I often tell the story of my driving experience in Ireland this past March, particularly the bits about adjusting to the opposite side, the random road signs and tiny (half-lane?) highways. I must have recounted these memories a dozen times, but a few days ago I had the strangest experience: as I was telling the story, the image in my head of driving along the Irish countryside was wrong somehow — I was driving on the left side of the car.
The more I thought about the trip, the more I realized that every memory had miraculously been reworked in my brain to have me driving American-style. Left-side drive, on the right side. When I got home I looked up photos from the trip and confirmed that indeed my recollection had been tampered with. Even more surprisingly, the more people I told about my memory failure, the more I realized that it’s not an anomoly of mine. Nearly everyone with a single experience of driving on the opposite side had adjusted their memories and put themselves on the wrong side of the car.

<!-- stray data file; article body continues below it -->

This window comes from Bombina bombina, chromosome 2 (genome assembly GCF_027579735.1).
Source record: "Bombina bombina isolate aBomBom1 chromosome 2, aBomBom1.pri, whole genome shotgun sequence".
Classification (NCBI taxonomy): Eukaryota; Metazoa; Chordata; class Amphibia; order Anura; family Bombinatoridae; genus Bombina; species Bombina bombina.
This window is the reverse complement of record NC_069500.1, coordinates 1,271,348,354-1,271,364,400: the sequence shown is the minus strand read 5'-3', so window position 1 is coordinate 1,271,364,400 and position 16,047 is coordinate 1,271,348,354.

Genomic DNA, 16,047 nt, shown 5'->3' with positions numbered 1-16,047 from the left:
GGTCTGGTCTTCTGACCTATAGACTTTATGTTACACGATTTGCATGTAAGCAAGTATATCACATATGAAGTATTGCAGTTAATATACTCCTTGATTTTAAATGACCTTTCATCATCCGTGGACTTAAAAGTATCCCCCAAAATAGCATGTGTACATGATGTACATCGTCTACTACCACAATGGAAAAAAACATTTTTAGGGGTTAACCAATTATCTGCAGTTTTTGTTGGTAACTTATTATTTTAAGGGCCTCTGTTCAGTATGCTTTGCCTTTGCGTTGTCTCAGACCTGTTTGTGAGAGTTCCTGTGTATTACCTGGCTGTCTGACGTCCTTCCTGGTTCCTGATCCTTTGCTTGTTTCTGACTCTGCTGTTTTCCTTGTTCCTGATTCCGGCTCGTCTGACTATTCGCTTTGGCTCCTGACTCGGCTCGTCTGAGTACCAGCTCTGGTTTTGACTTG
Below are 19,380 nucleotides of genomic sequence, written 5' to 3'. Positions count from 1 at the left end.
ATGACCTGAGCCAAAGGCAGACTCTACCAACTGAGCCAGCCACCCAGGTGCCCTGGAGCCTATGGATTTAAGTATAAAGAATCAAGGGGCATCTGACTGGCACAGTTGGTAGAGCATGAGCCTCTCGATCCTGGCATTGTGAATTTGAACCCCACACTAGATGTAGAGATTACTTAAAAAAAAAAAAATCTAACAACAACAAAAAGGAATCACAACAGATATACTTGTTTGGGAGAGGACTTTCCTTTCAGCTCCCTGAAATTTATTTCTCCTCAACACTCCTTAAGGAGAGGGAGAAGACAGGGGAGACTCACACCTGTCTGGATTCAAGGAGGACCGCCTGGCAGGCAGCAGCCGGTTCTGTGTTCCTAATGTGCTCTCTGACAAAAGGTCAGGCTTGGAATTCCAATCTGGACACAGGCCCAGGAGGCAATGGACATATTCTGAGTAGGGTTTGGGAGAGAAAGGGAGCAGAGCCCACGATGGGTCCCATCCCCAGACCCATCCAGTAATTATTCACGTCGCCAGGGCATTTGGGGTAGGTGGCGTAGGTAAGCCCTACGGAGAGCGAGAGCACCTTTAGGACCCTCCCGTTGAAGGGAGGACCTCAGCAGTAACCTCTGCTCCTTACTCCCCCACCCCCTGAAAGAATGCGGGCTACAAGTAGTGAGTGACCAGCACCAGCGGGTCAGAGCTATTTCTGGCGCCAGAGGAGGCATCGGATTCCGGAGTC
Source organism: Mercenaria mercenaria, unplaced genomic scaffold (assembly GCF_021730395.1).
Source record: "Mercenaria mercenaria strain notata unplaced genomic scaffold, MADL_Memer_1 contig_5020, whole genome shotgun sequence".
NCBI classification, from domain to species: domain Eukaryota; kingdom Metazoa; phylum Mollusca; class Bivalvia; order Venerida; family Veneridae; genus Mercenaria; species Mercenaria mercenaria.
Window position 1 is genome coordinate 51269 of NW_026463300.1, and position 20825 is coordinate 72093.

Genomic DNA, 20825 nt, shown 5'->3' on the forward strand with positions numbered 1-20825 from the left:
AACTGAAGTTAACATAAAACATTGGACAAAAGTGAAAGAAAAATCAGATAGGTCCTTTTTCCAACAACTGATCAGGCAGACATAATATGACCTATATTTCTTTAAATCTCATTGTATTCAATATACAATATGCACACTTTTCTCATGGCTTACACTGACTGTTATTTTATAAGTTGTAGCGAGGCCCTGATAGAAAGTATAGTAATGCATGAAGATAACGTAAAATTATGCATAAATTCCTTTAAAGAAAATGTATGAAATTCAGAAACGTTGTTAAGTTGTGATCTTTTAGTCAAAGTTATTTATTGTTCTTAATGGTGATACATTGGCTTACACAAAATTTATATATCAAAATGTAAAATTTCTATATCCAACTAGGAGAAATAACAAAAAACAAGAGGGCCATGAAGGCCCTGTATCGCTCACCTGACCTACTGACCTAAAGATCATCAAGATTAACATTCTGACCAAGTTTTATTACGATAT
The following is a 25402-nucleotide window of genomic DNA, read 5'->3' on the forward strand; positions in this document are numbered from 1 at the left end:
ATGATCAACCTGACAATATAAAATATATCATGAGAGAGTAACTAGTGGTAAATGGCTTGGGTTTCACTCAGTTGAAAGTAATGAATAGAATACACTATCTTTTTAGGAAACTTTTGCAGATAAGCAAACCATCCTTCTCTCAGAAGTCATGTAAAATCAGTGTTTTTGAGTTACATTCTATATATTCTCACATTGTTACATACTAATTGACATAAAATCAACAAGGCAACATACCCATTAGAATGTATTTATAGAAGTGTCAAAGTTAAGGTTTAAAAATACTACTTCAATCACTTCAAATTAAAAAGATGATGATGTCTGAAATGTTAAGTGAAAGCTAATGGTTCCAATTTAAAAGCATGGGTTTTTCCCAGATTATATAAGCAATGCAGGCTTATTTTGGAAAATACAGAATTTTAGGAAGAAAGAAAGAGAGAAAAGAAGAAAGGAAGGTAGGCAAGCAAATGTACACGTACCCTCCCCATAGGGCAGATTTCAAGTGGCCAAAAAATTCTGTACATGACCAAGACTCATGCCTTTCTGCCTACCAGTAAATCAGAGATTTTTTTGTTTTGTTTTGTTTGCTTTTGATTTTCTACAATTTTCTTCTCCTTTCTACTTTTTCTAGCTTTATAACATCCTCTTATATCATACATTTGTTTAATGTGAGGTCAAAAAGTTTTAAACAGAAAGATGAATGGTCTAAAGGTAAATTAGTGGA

It makes sense from a technical perspective, namely that it’s easier to store memories as extensions of things we already know. Since driving on the left side of the road is a huge anomaly in my experience, it’s much easier to ignore that fact in the long run. Somehow the blending of old experiences and new has created a completely inaccurate picture. It definitely makes me think twice about trusting my mind’s eye.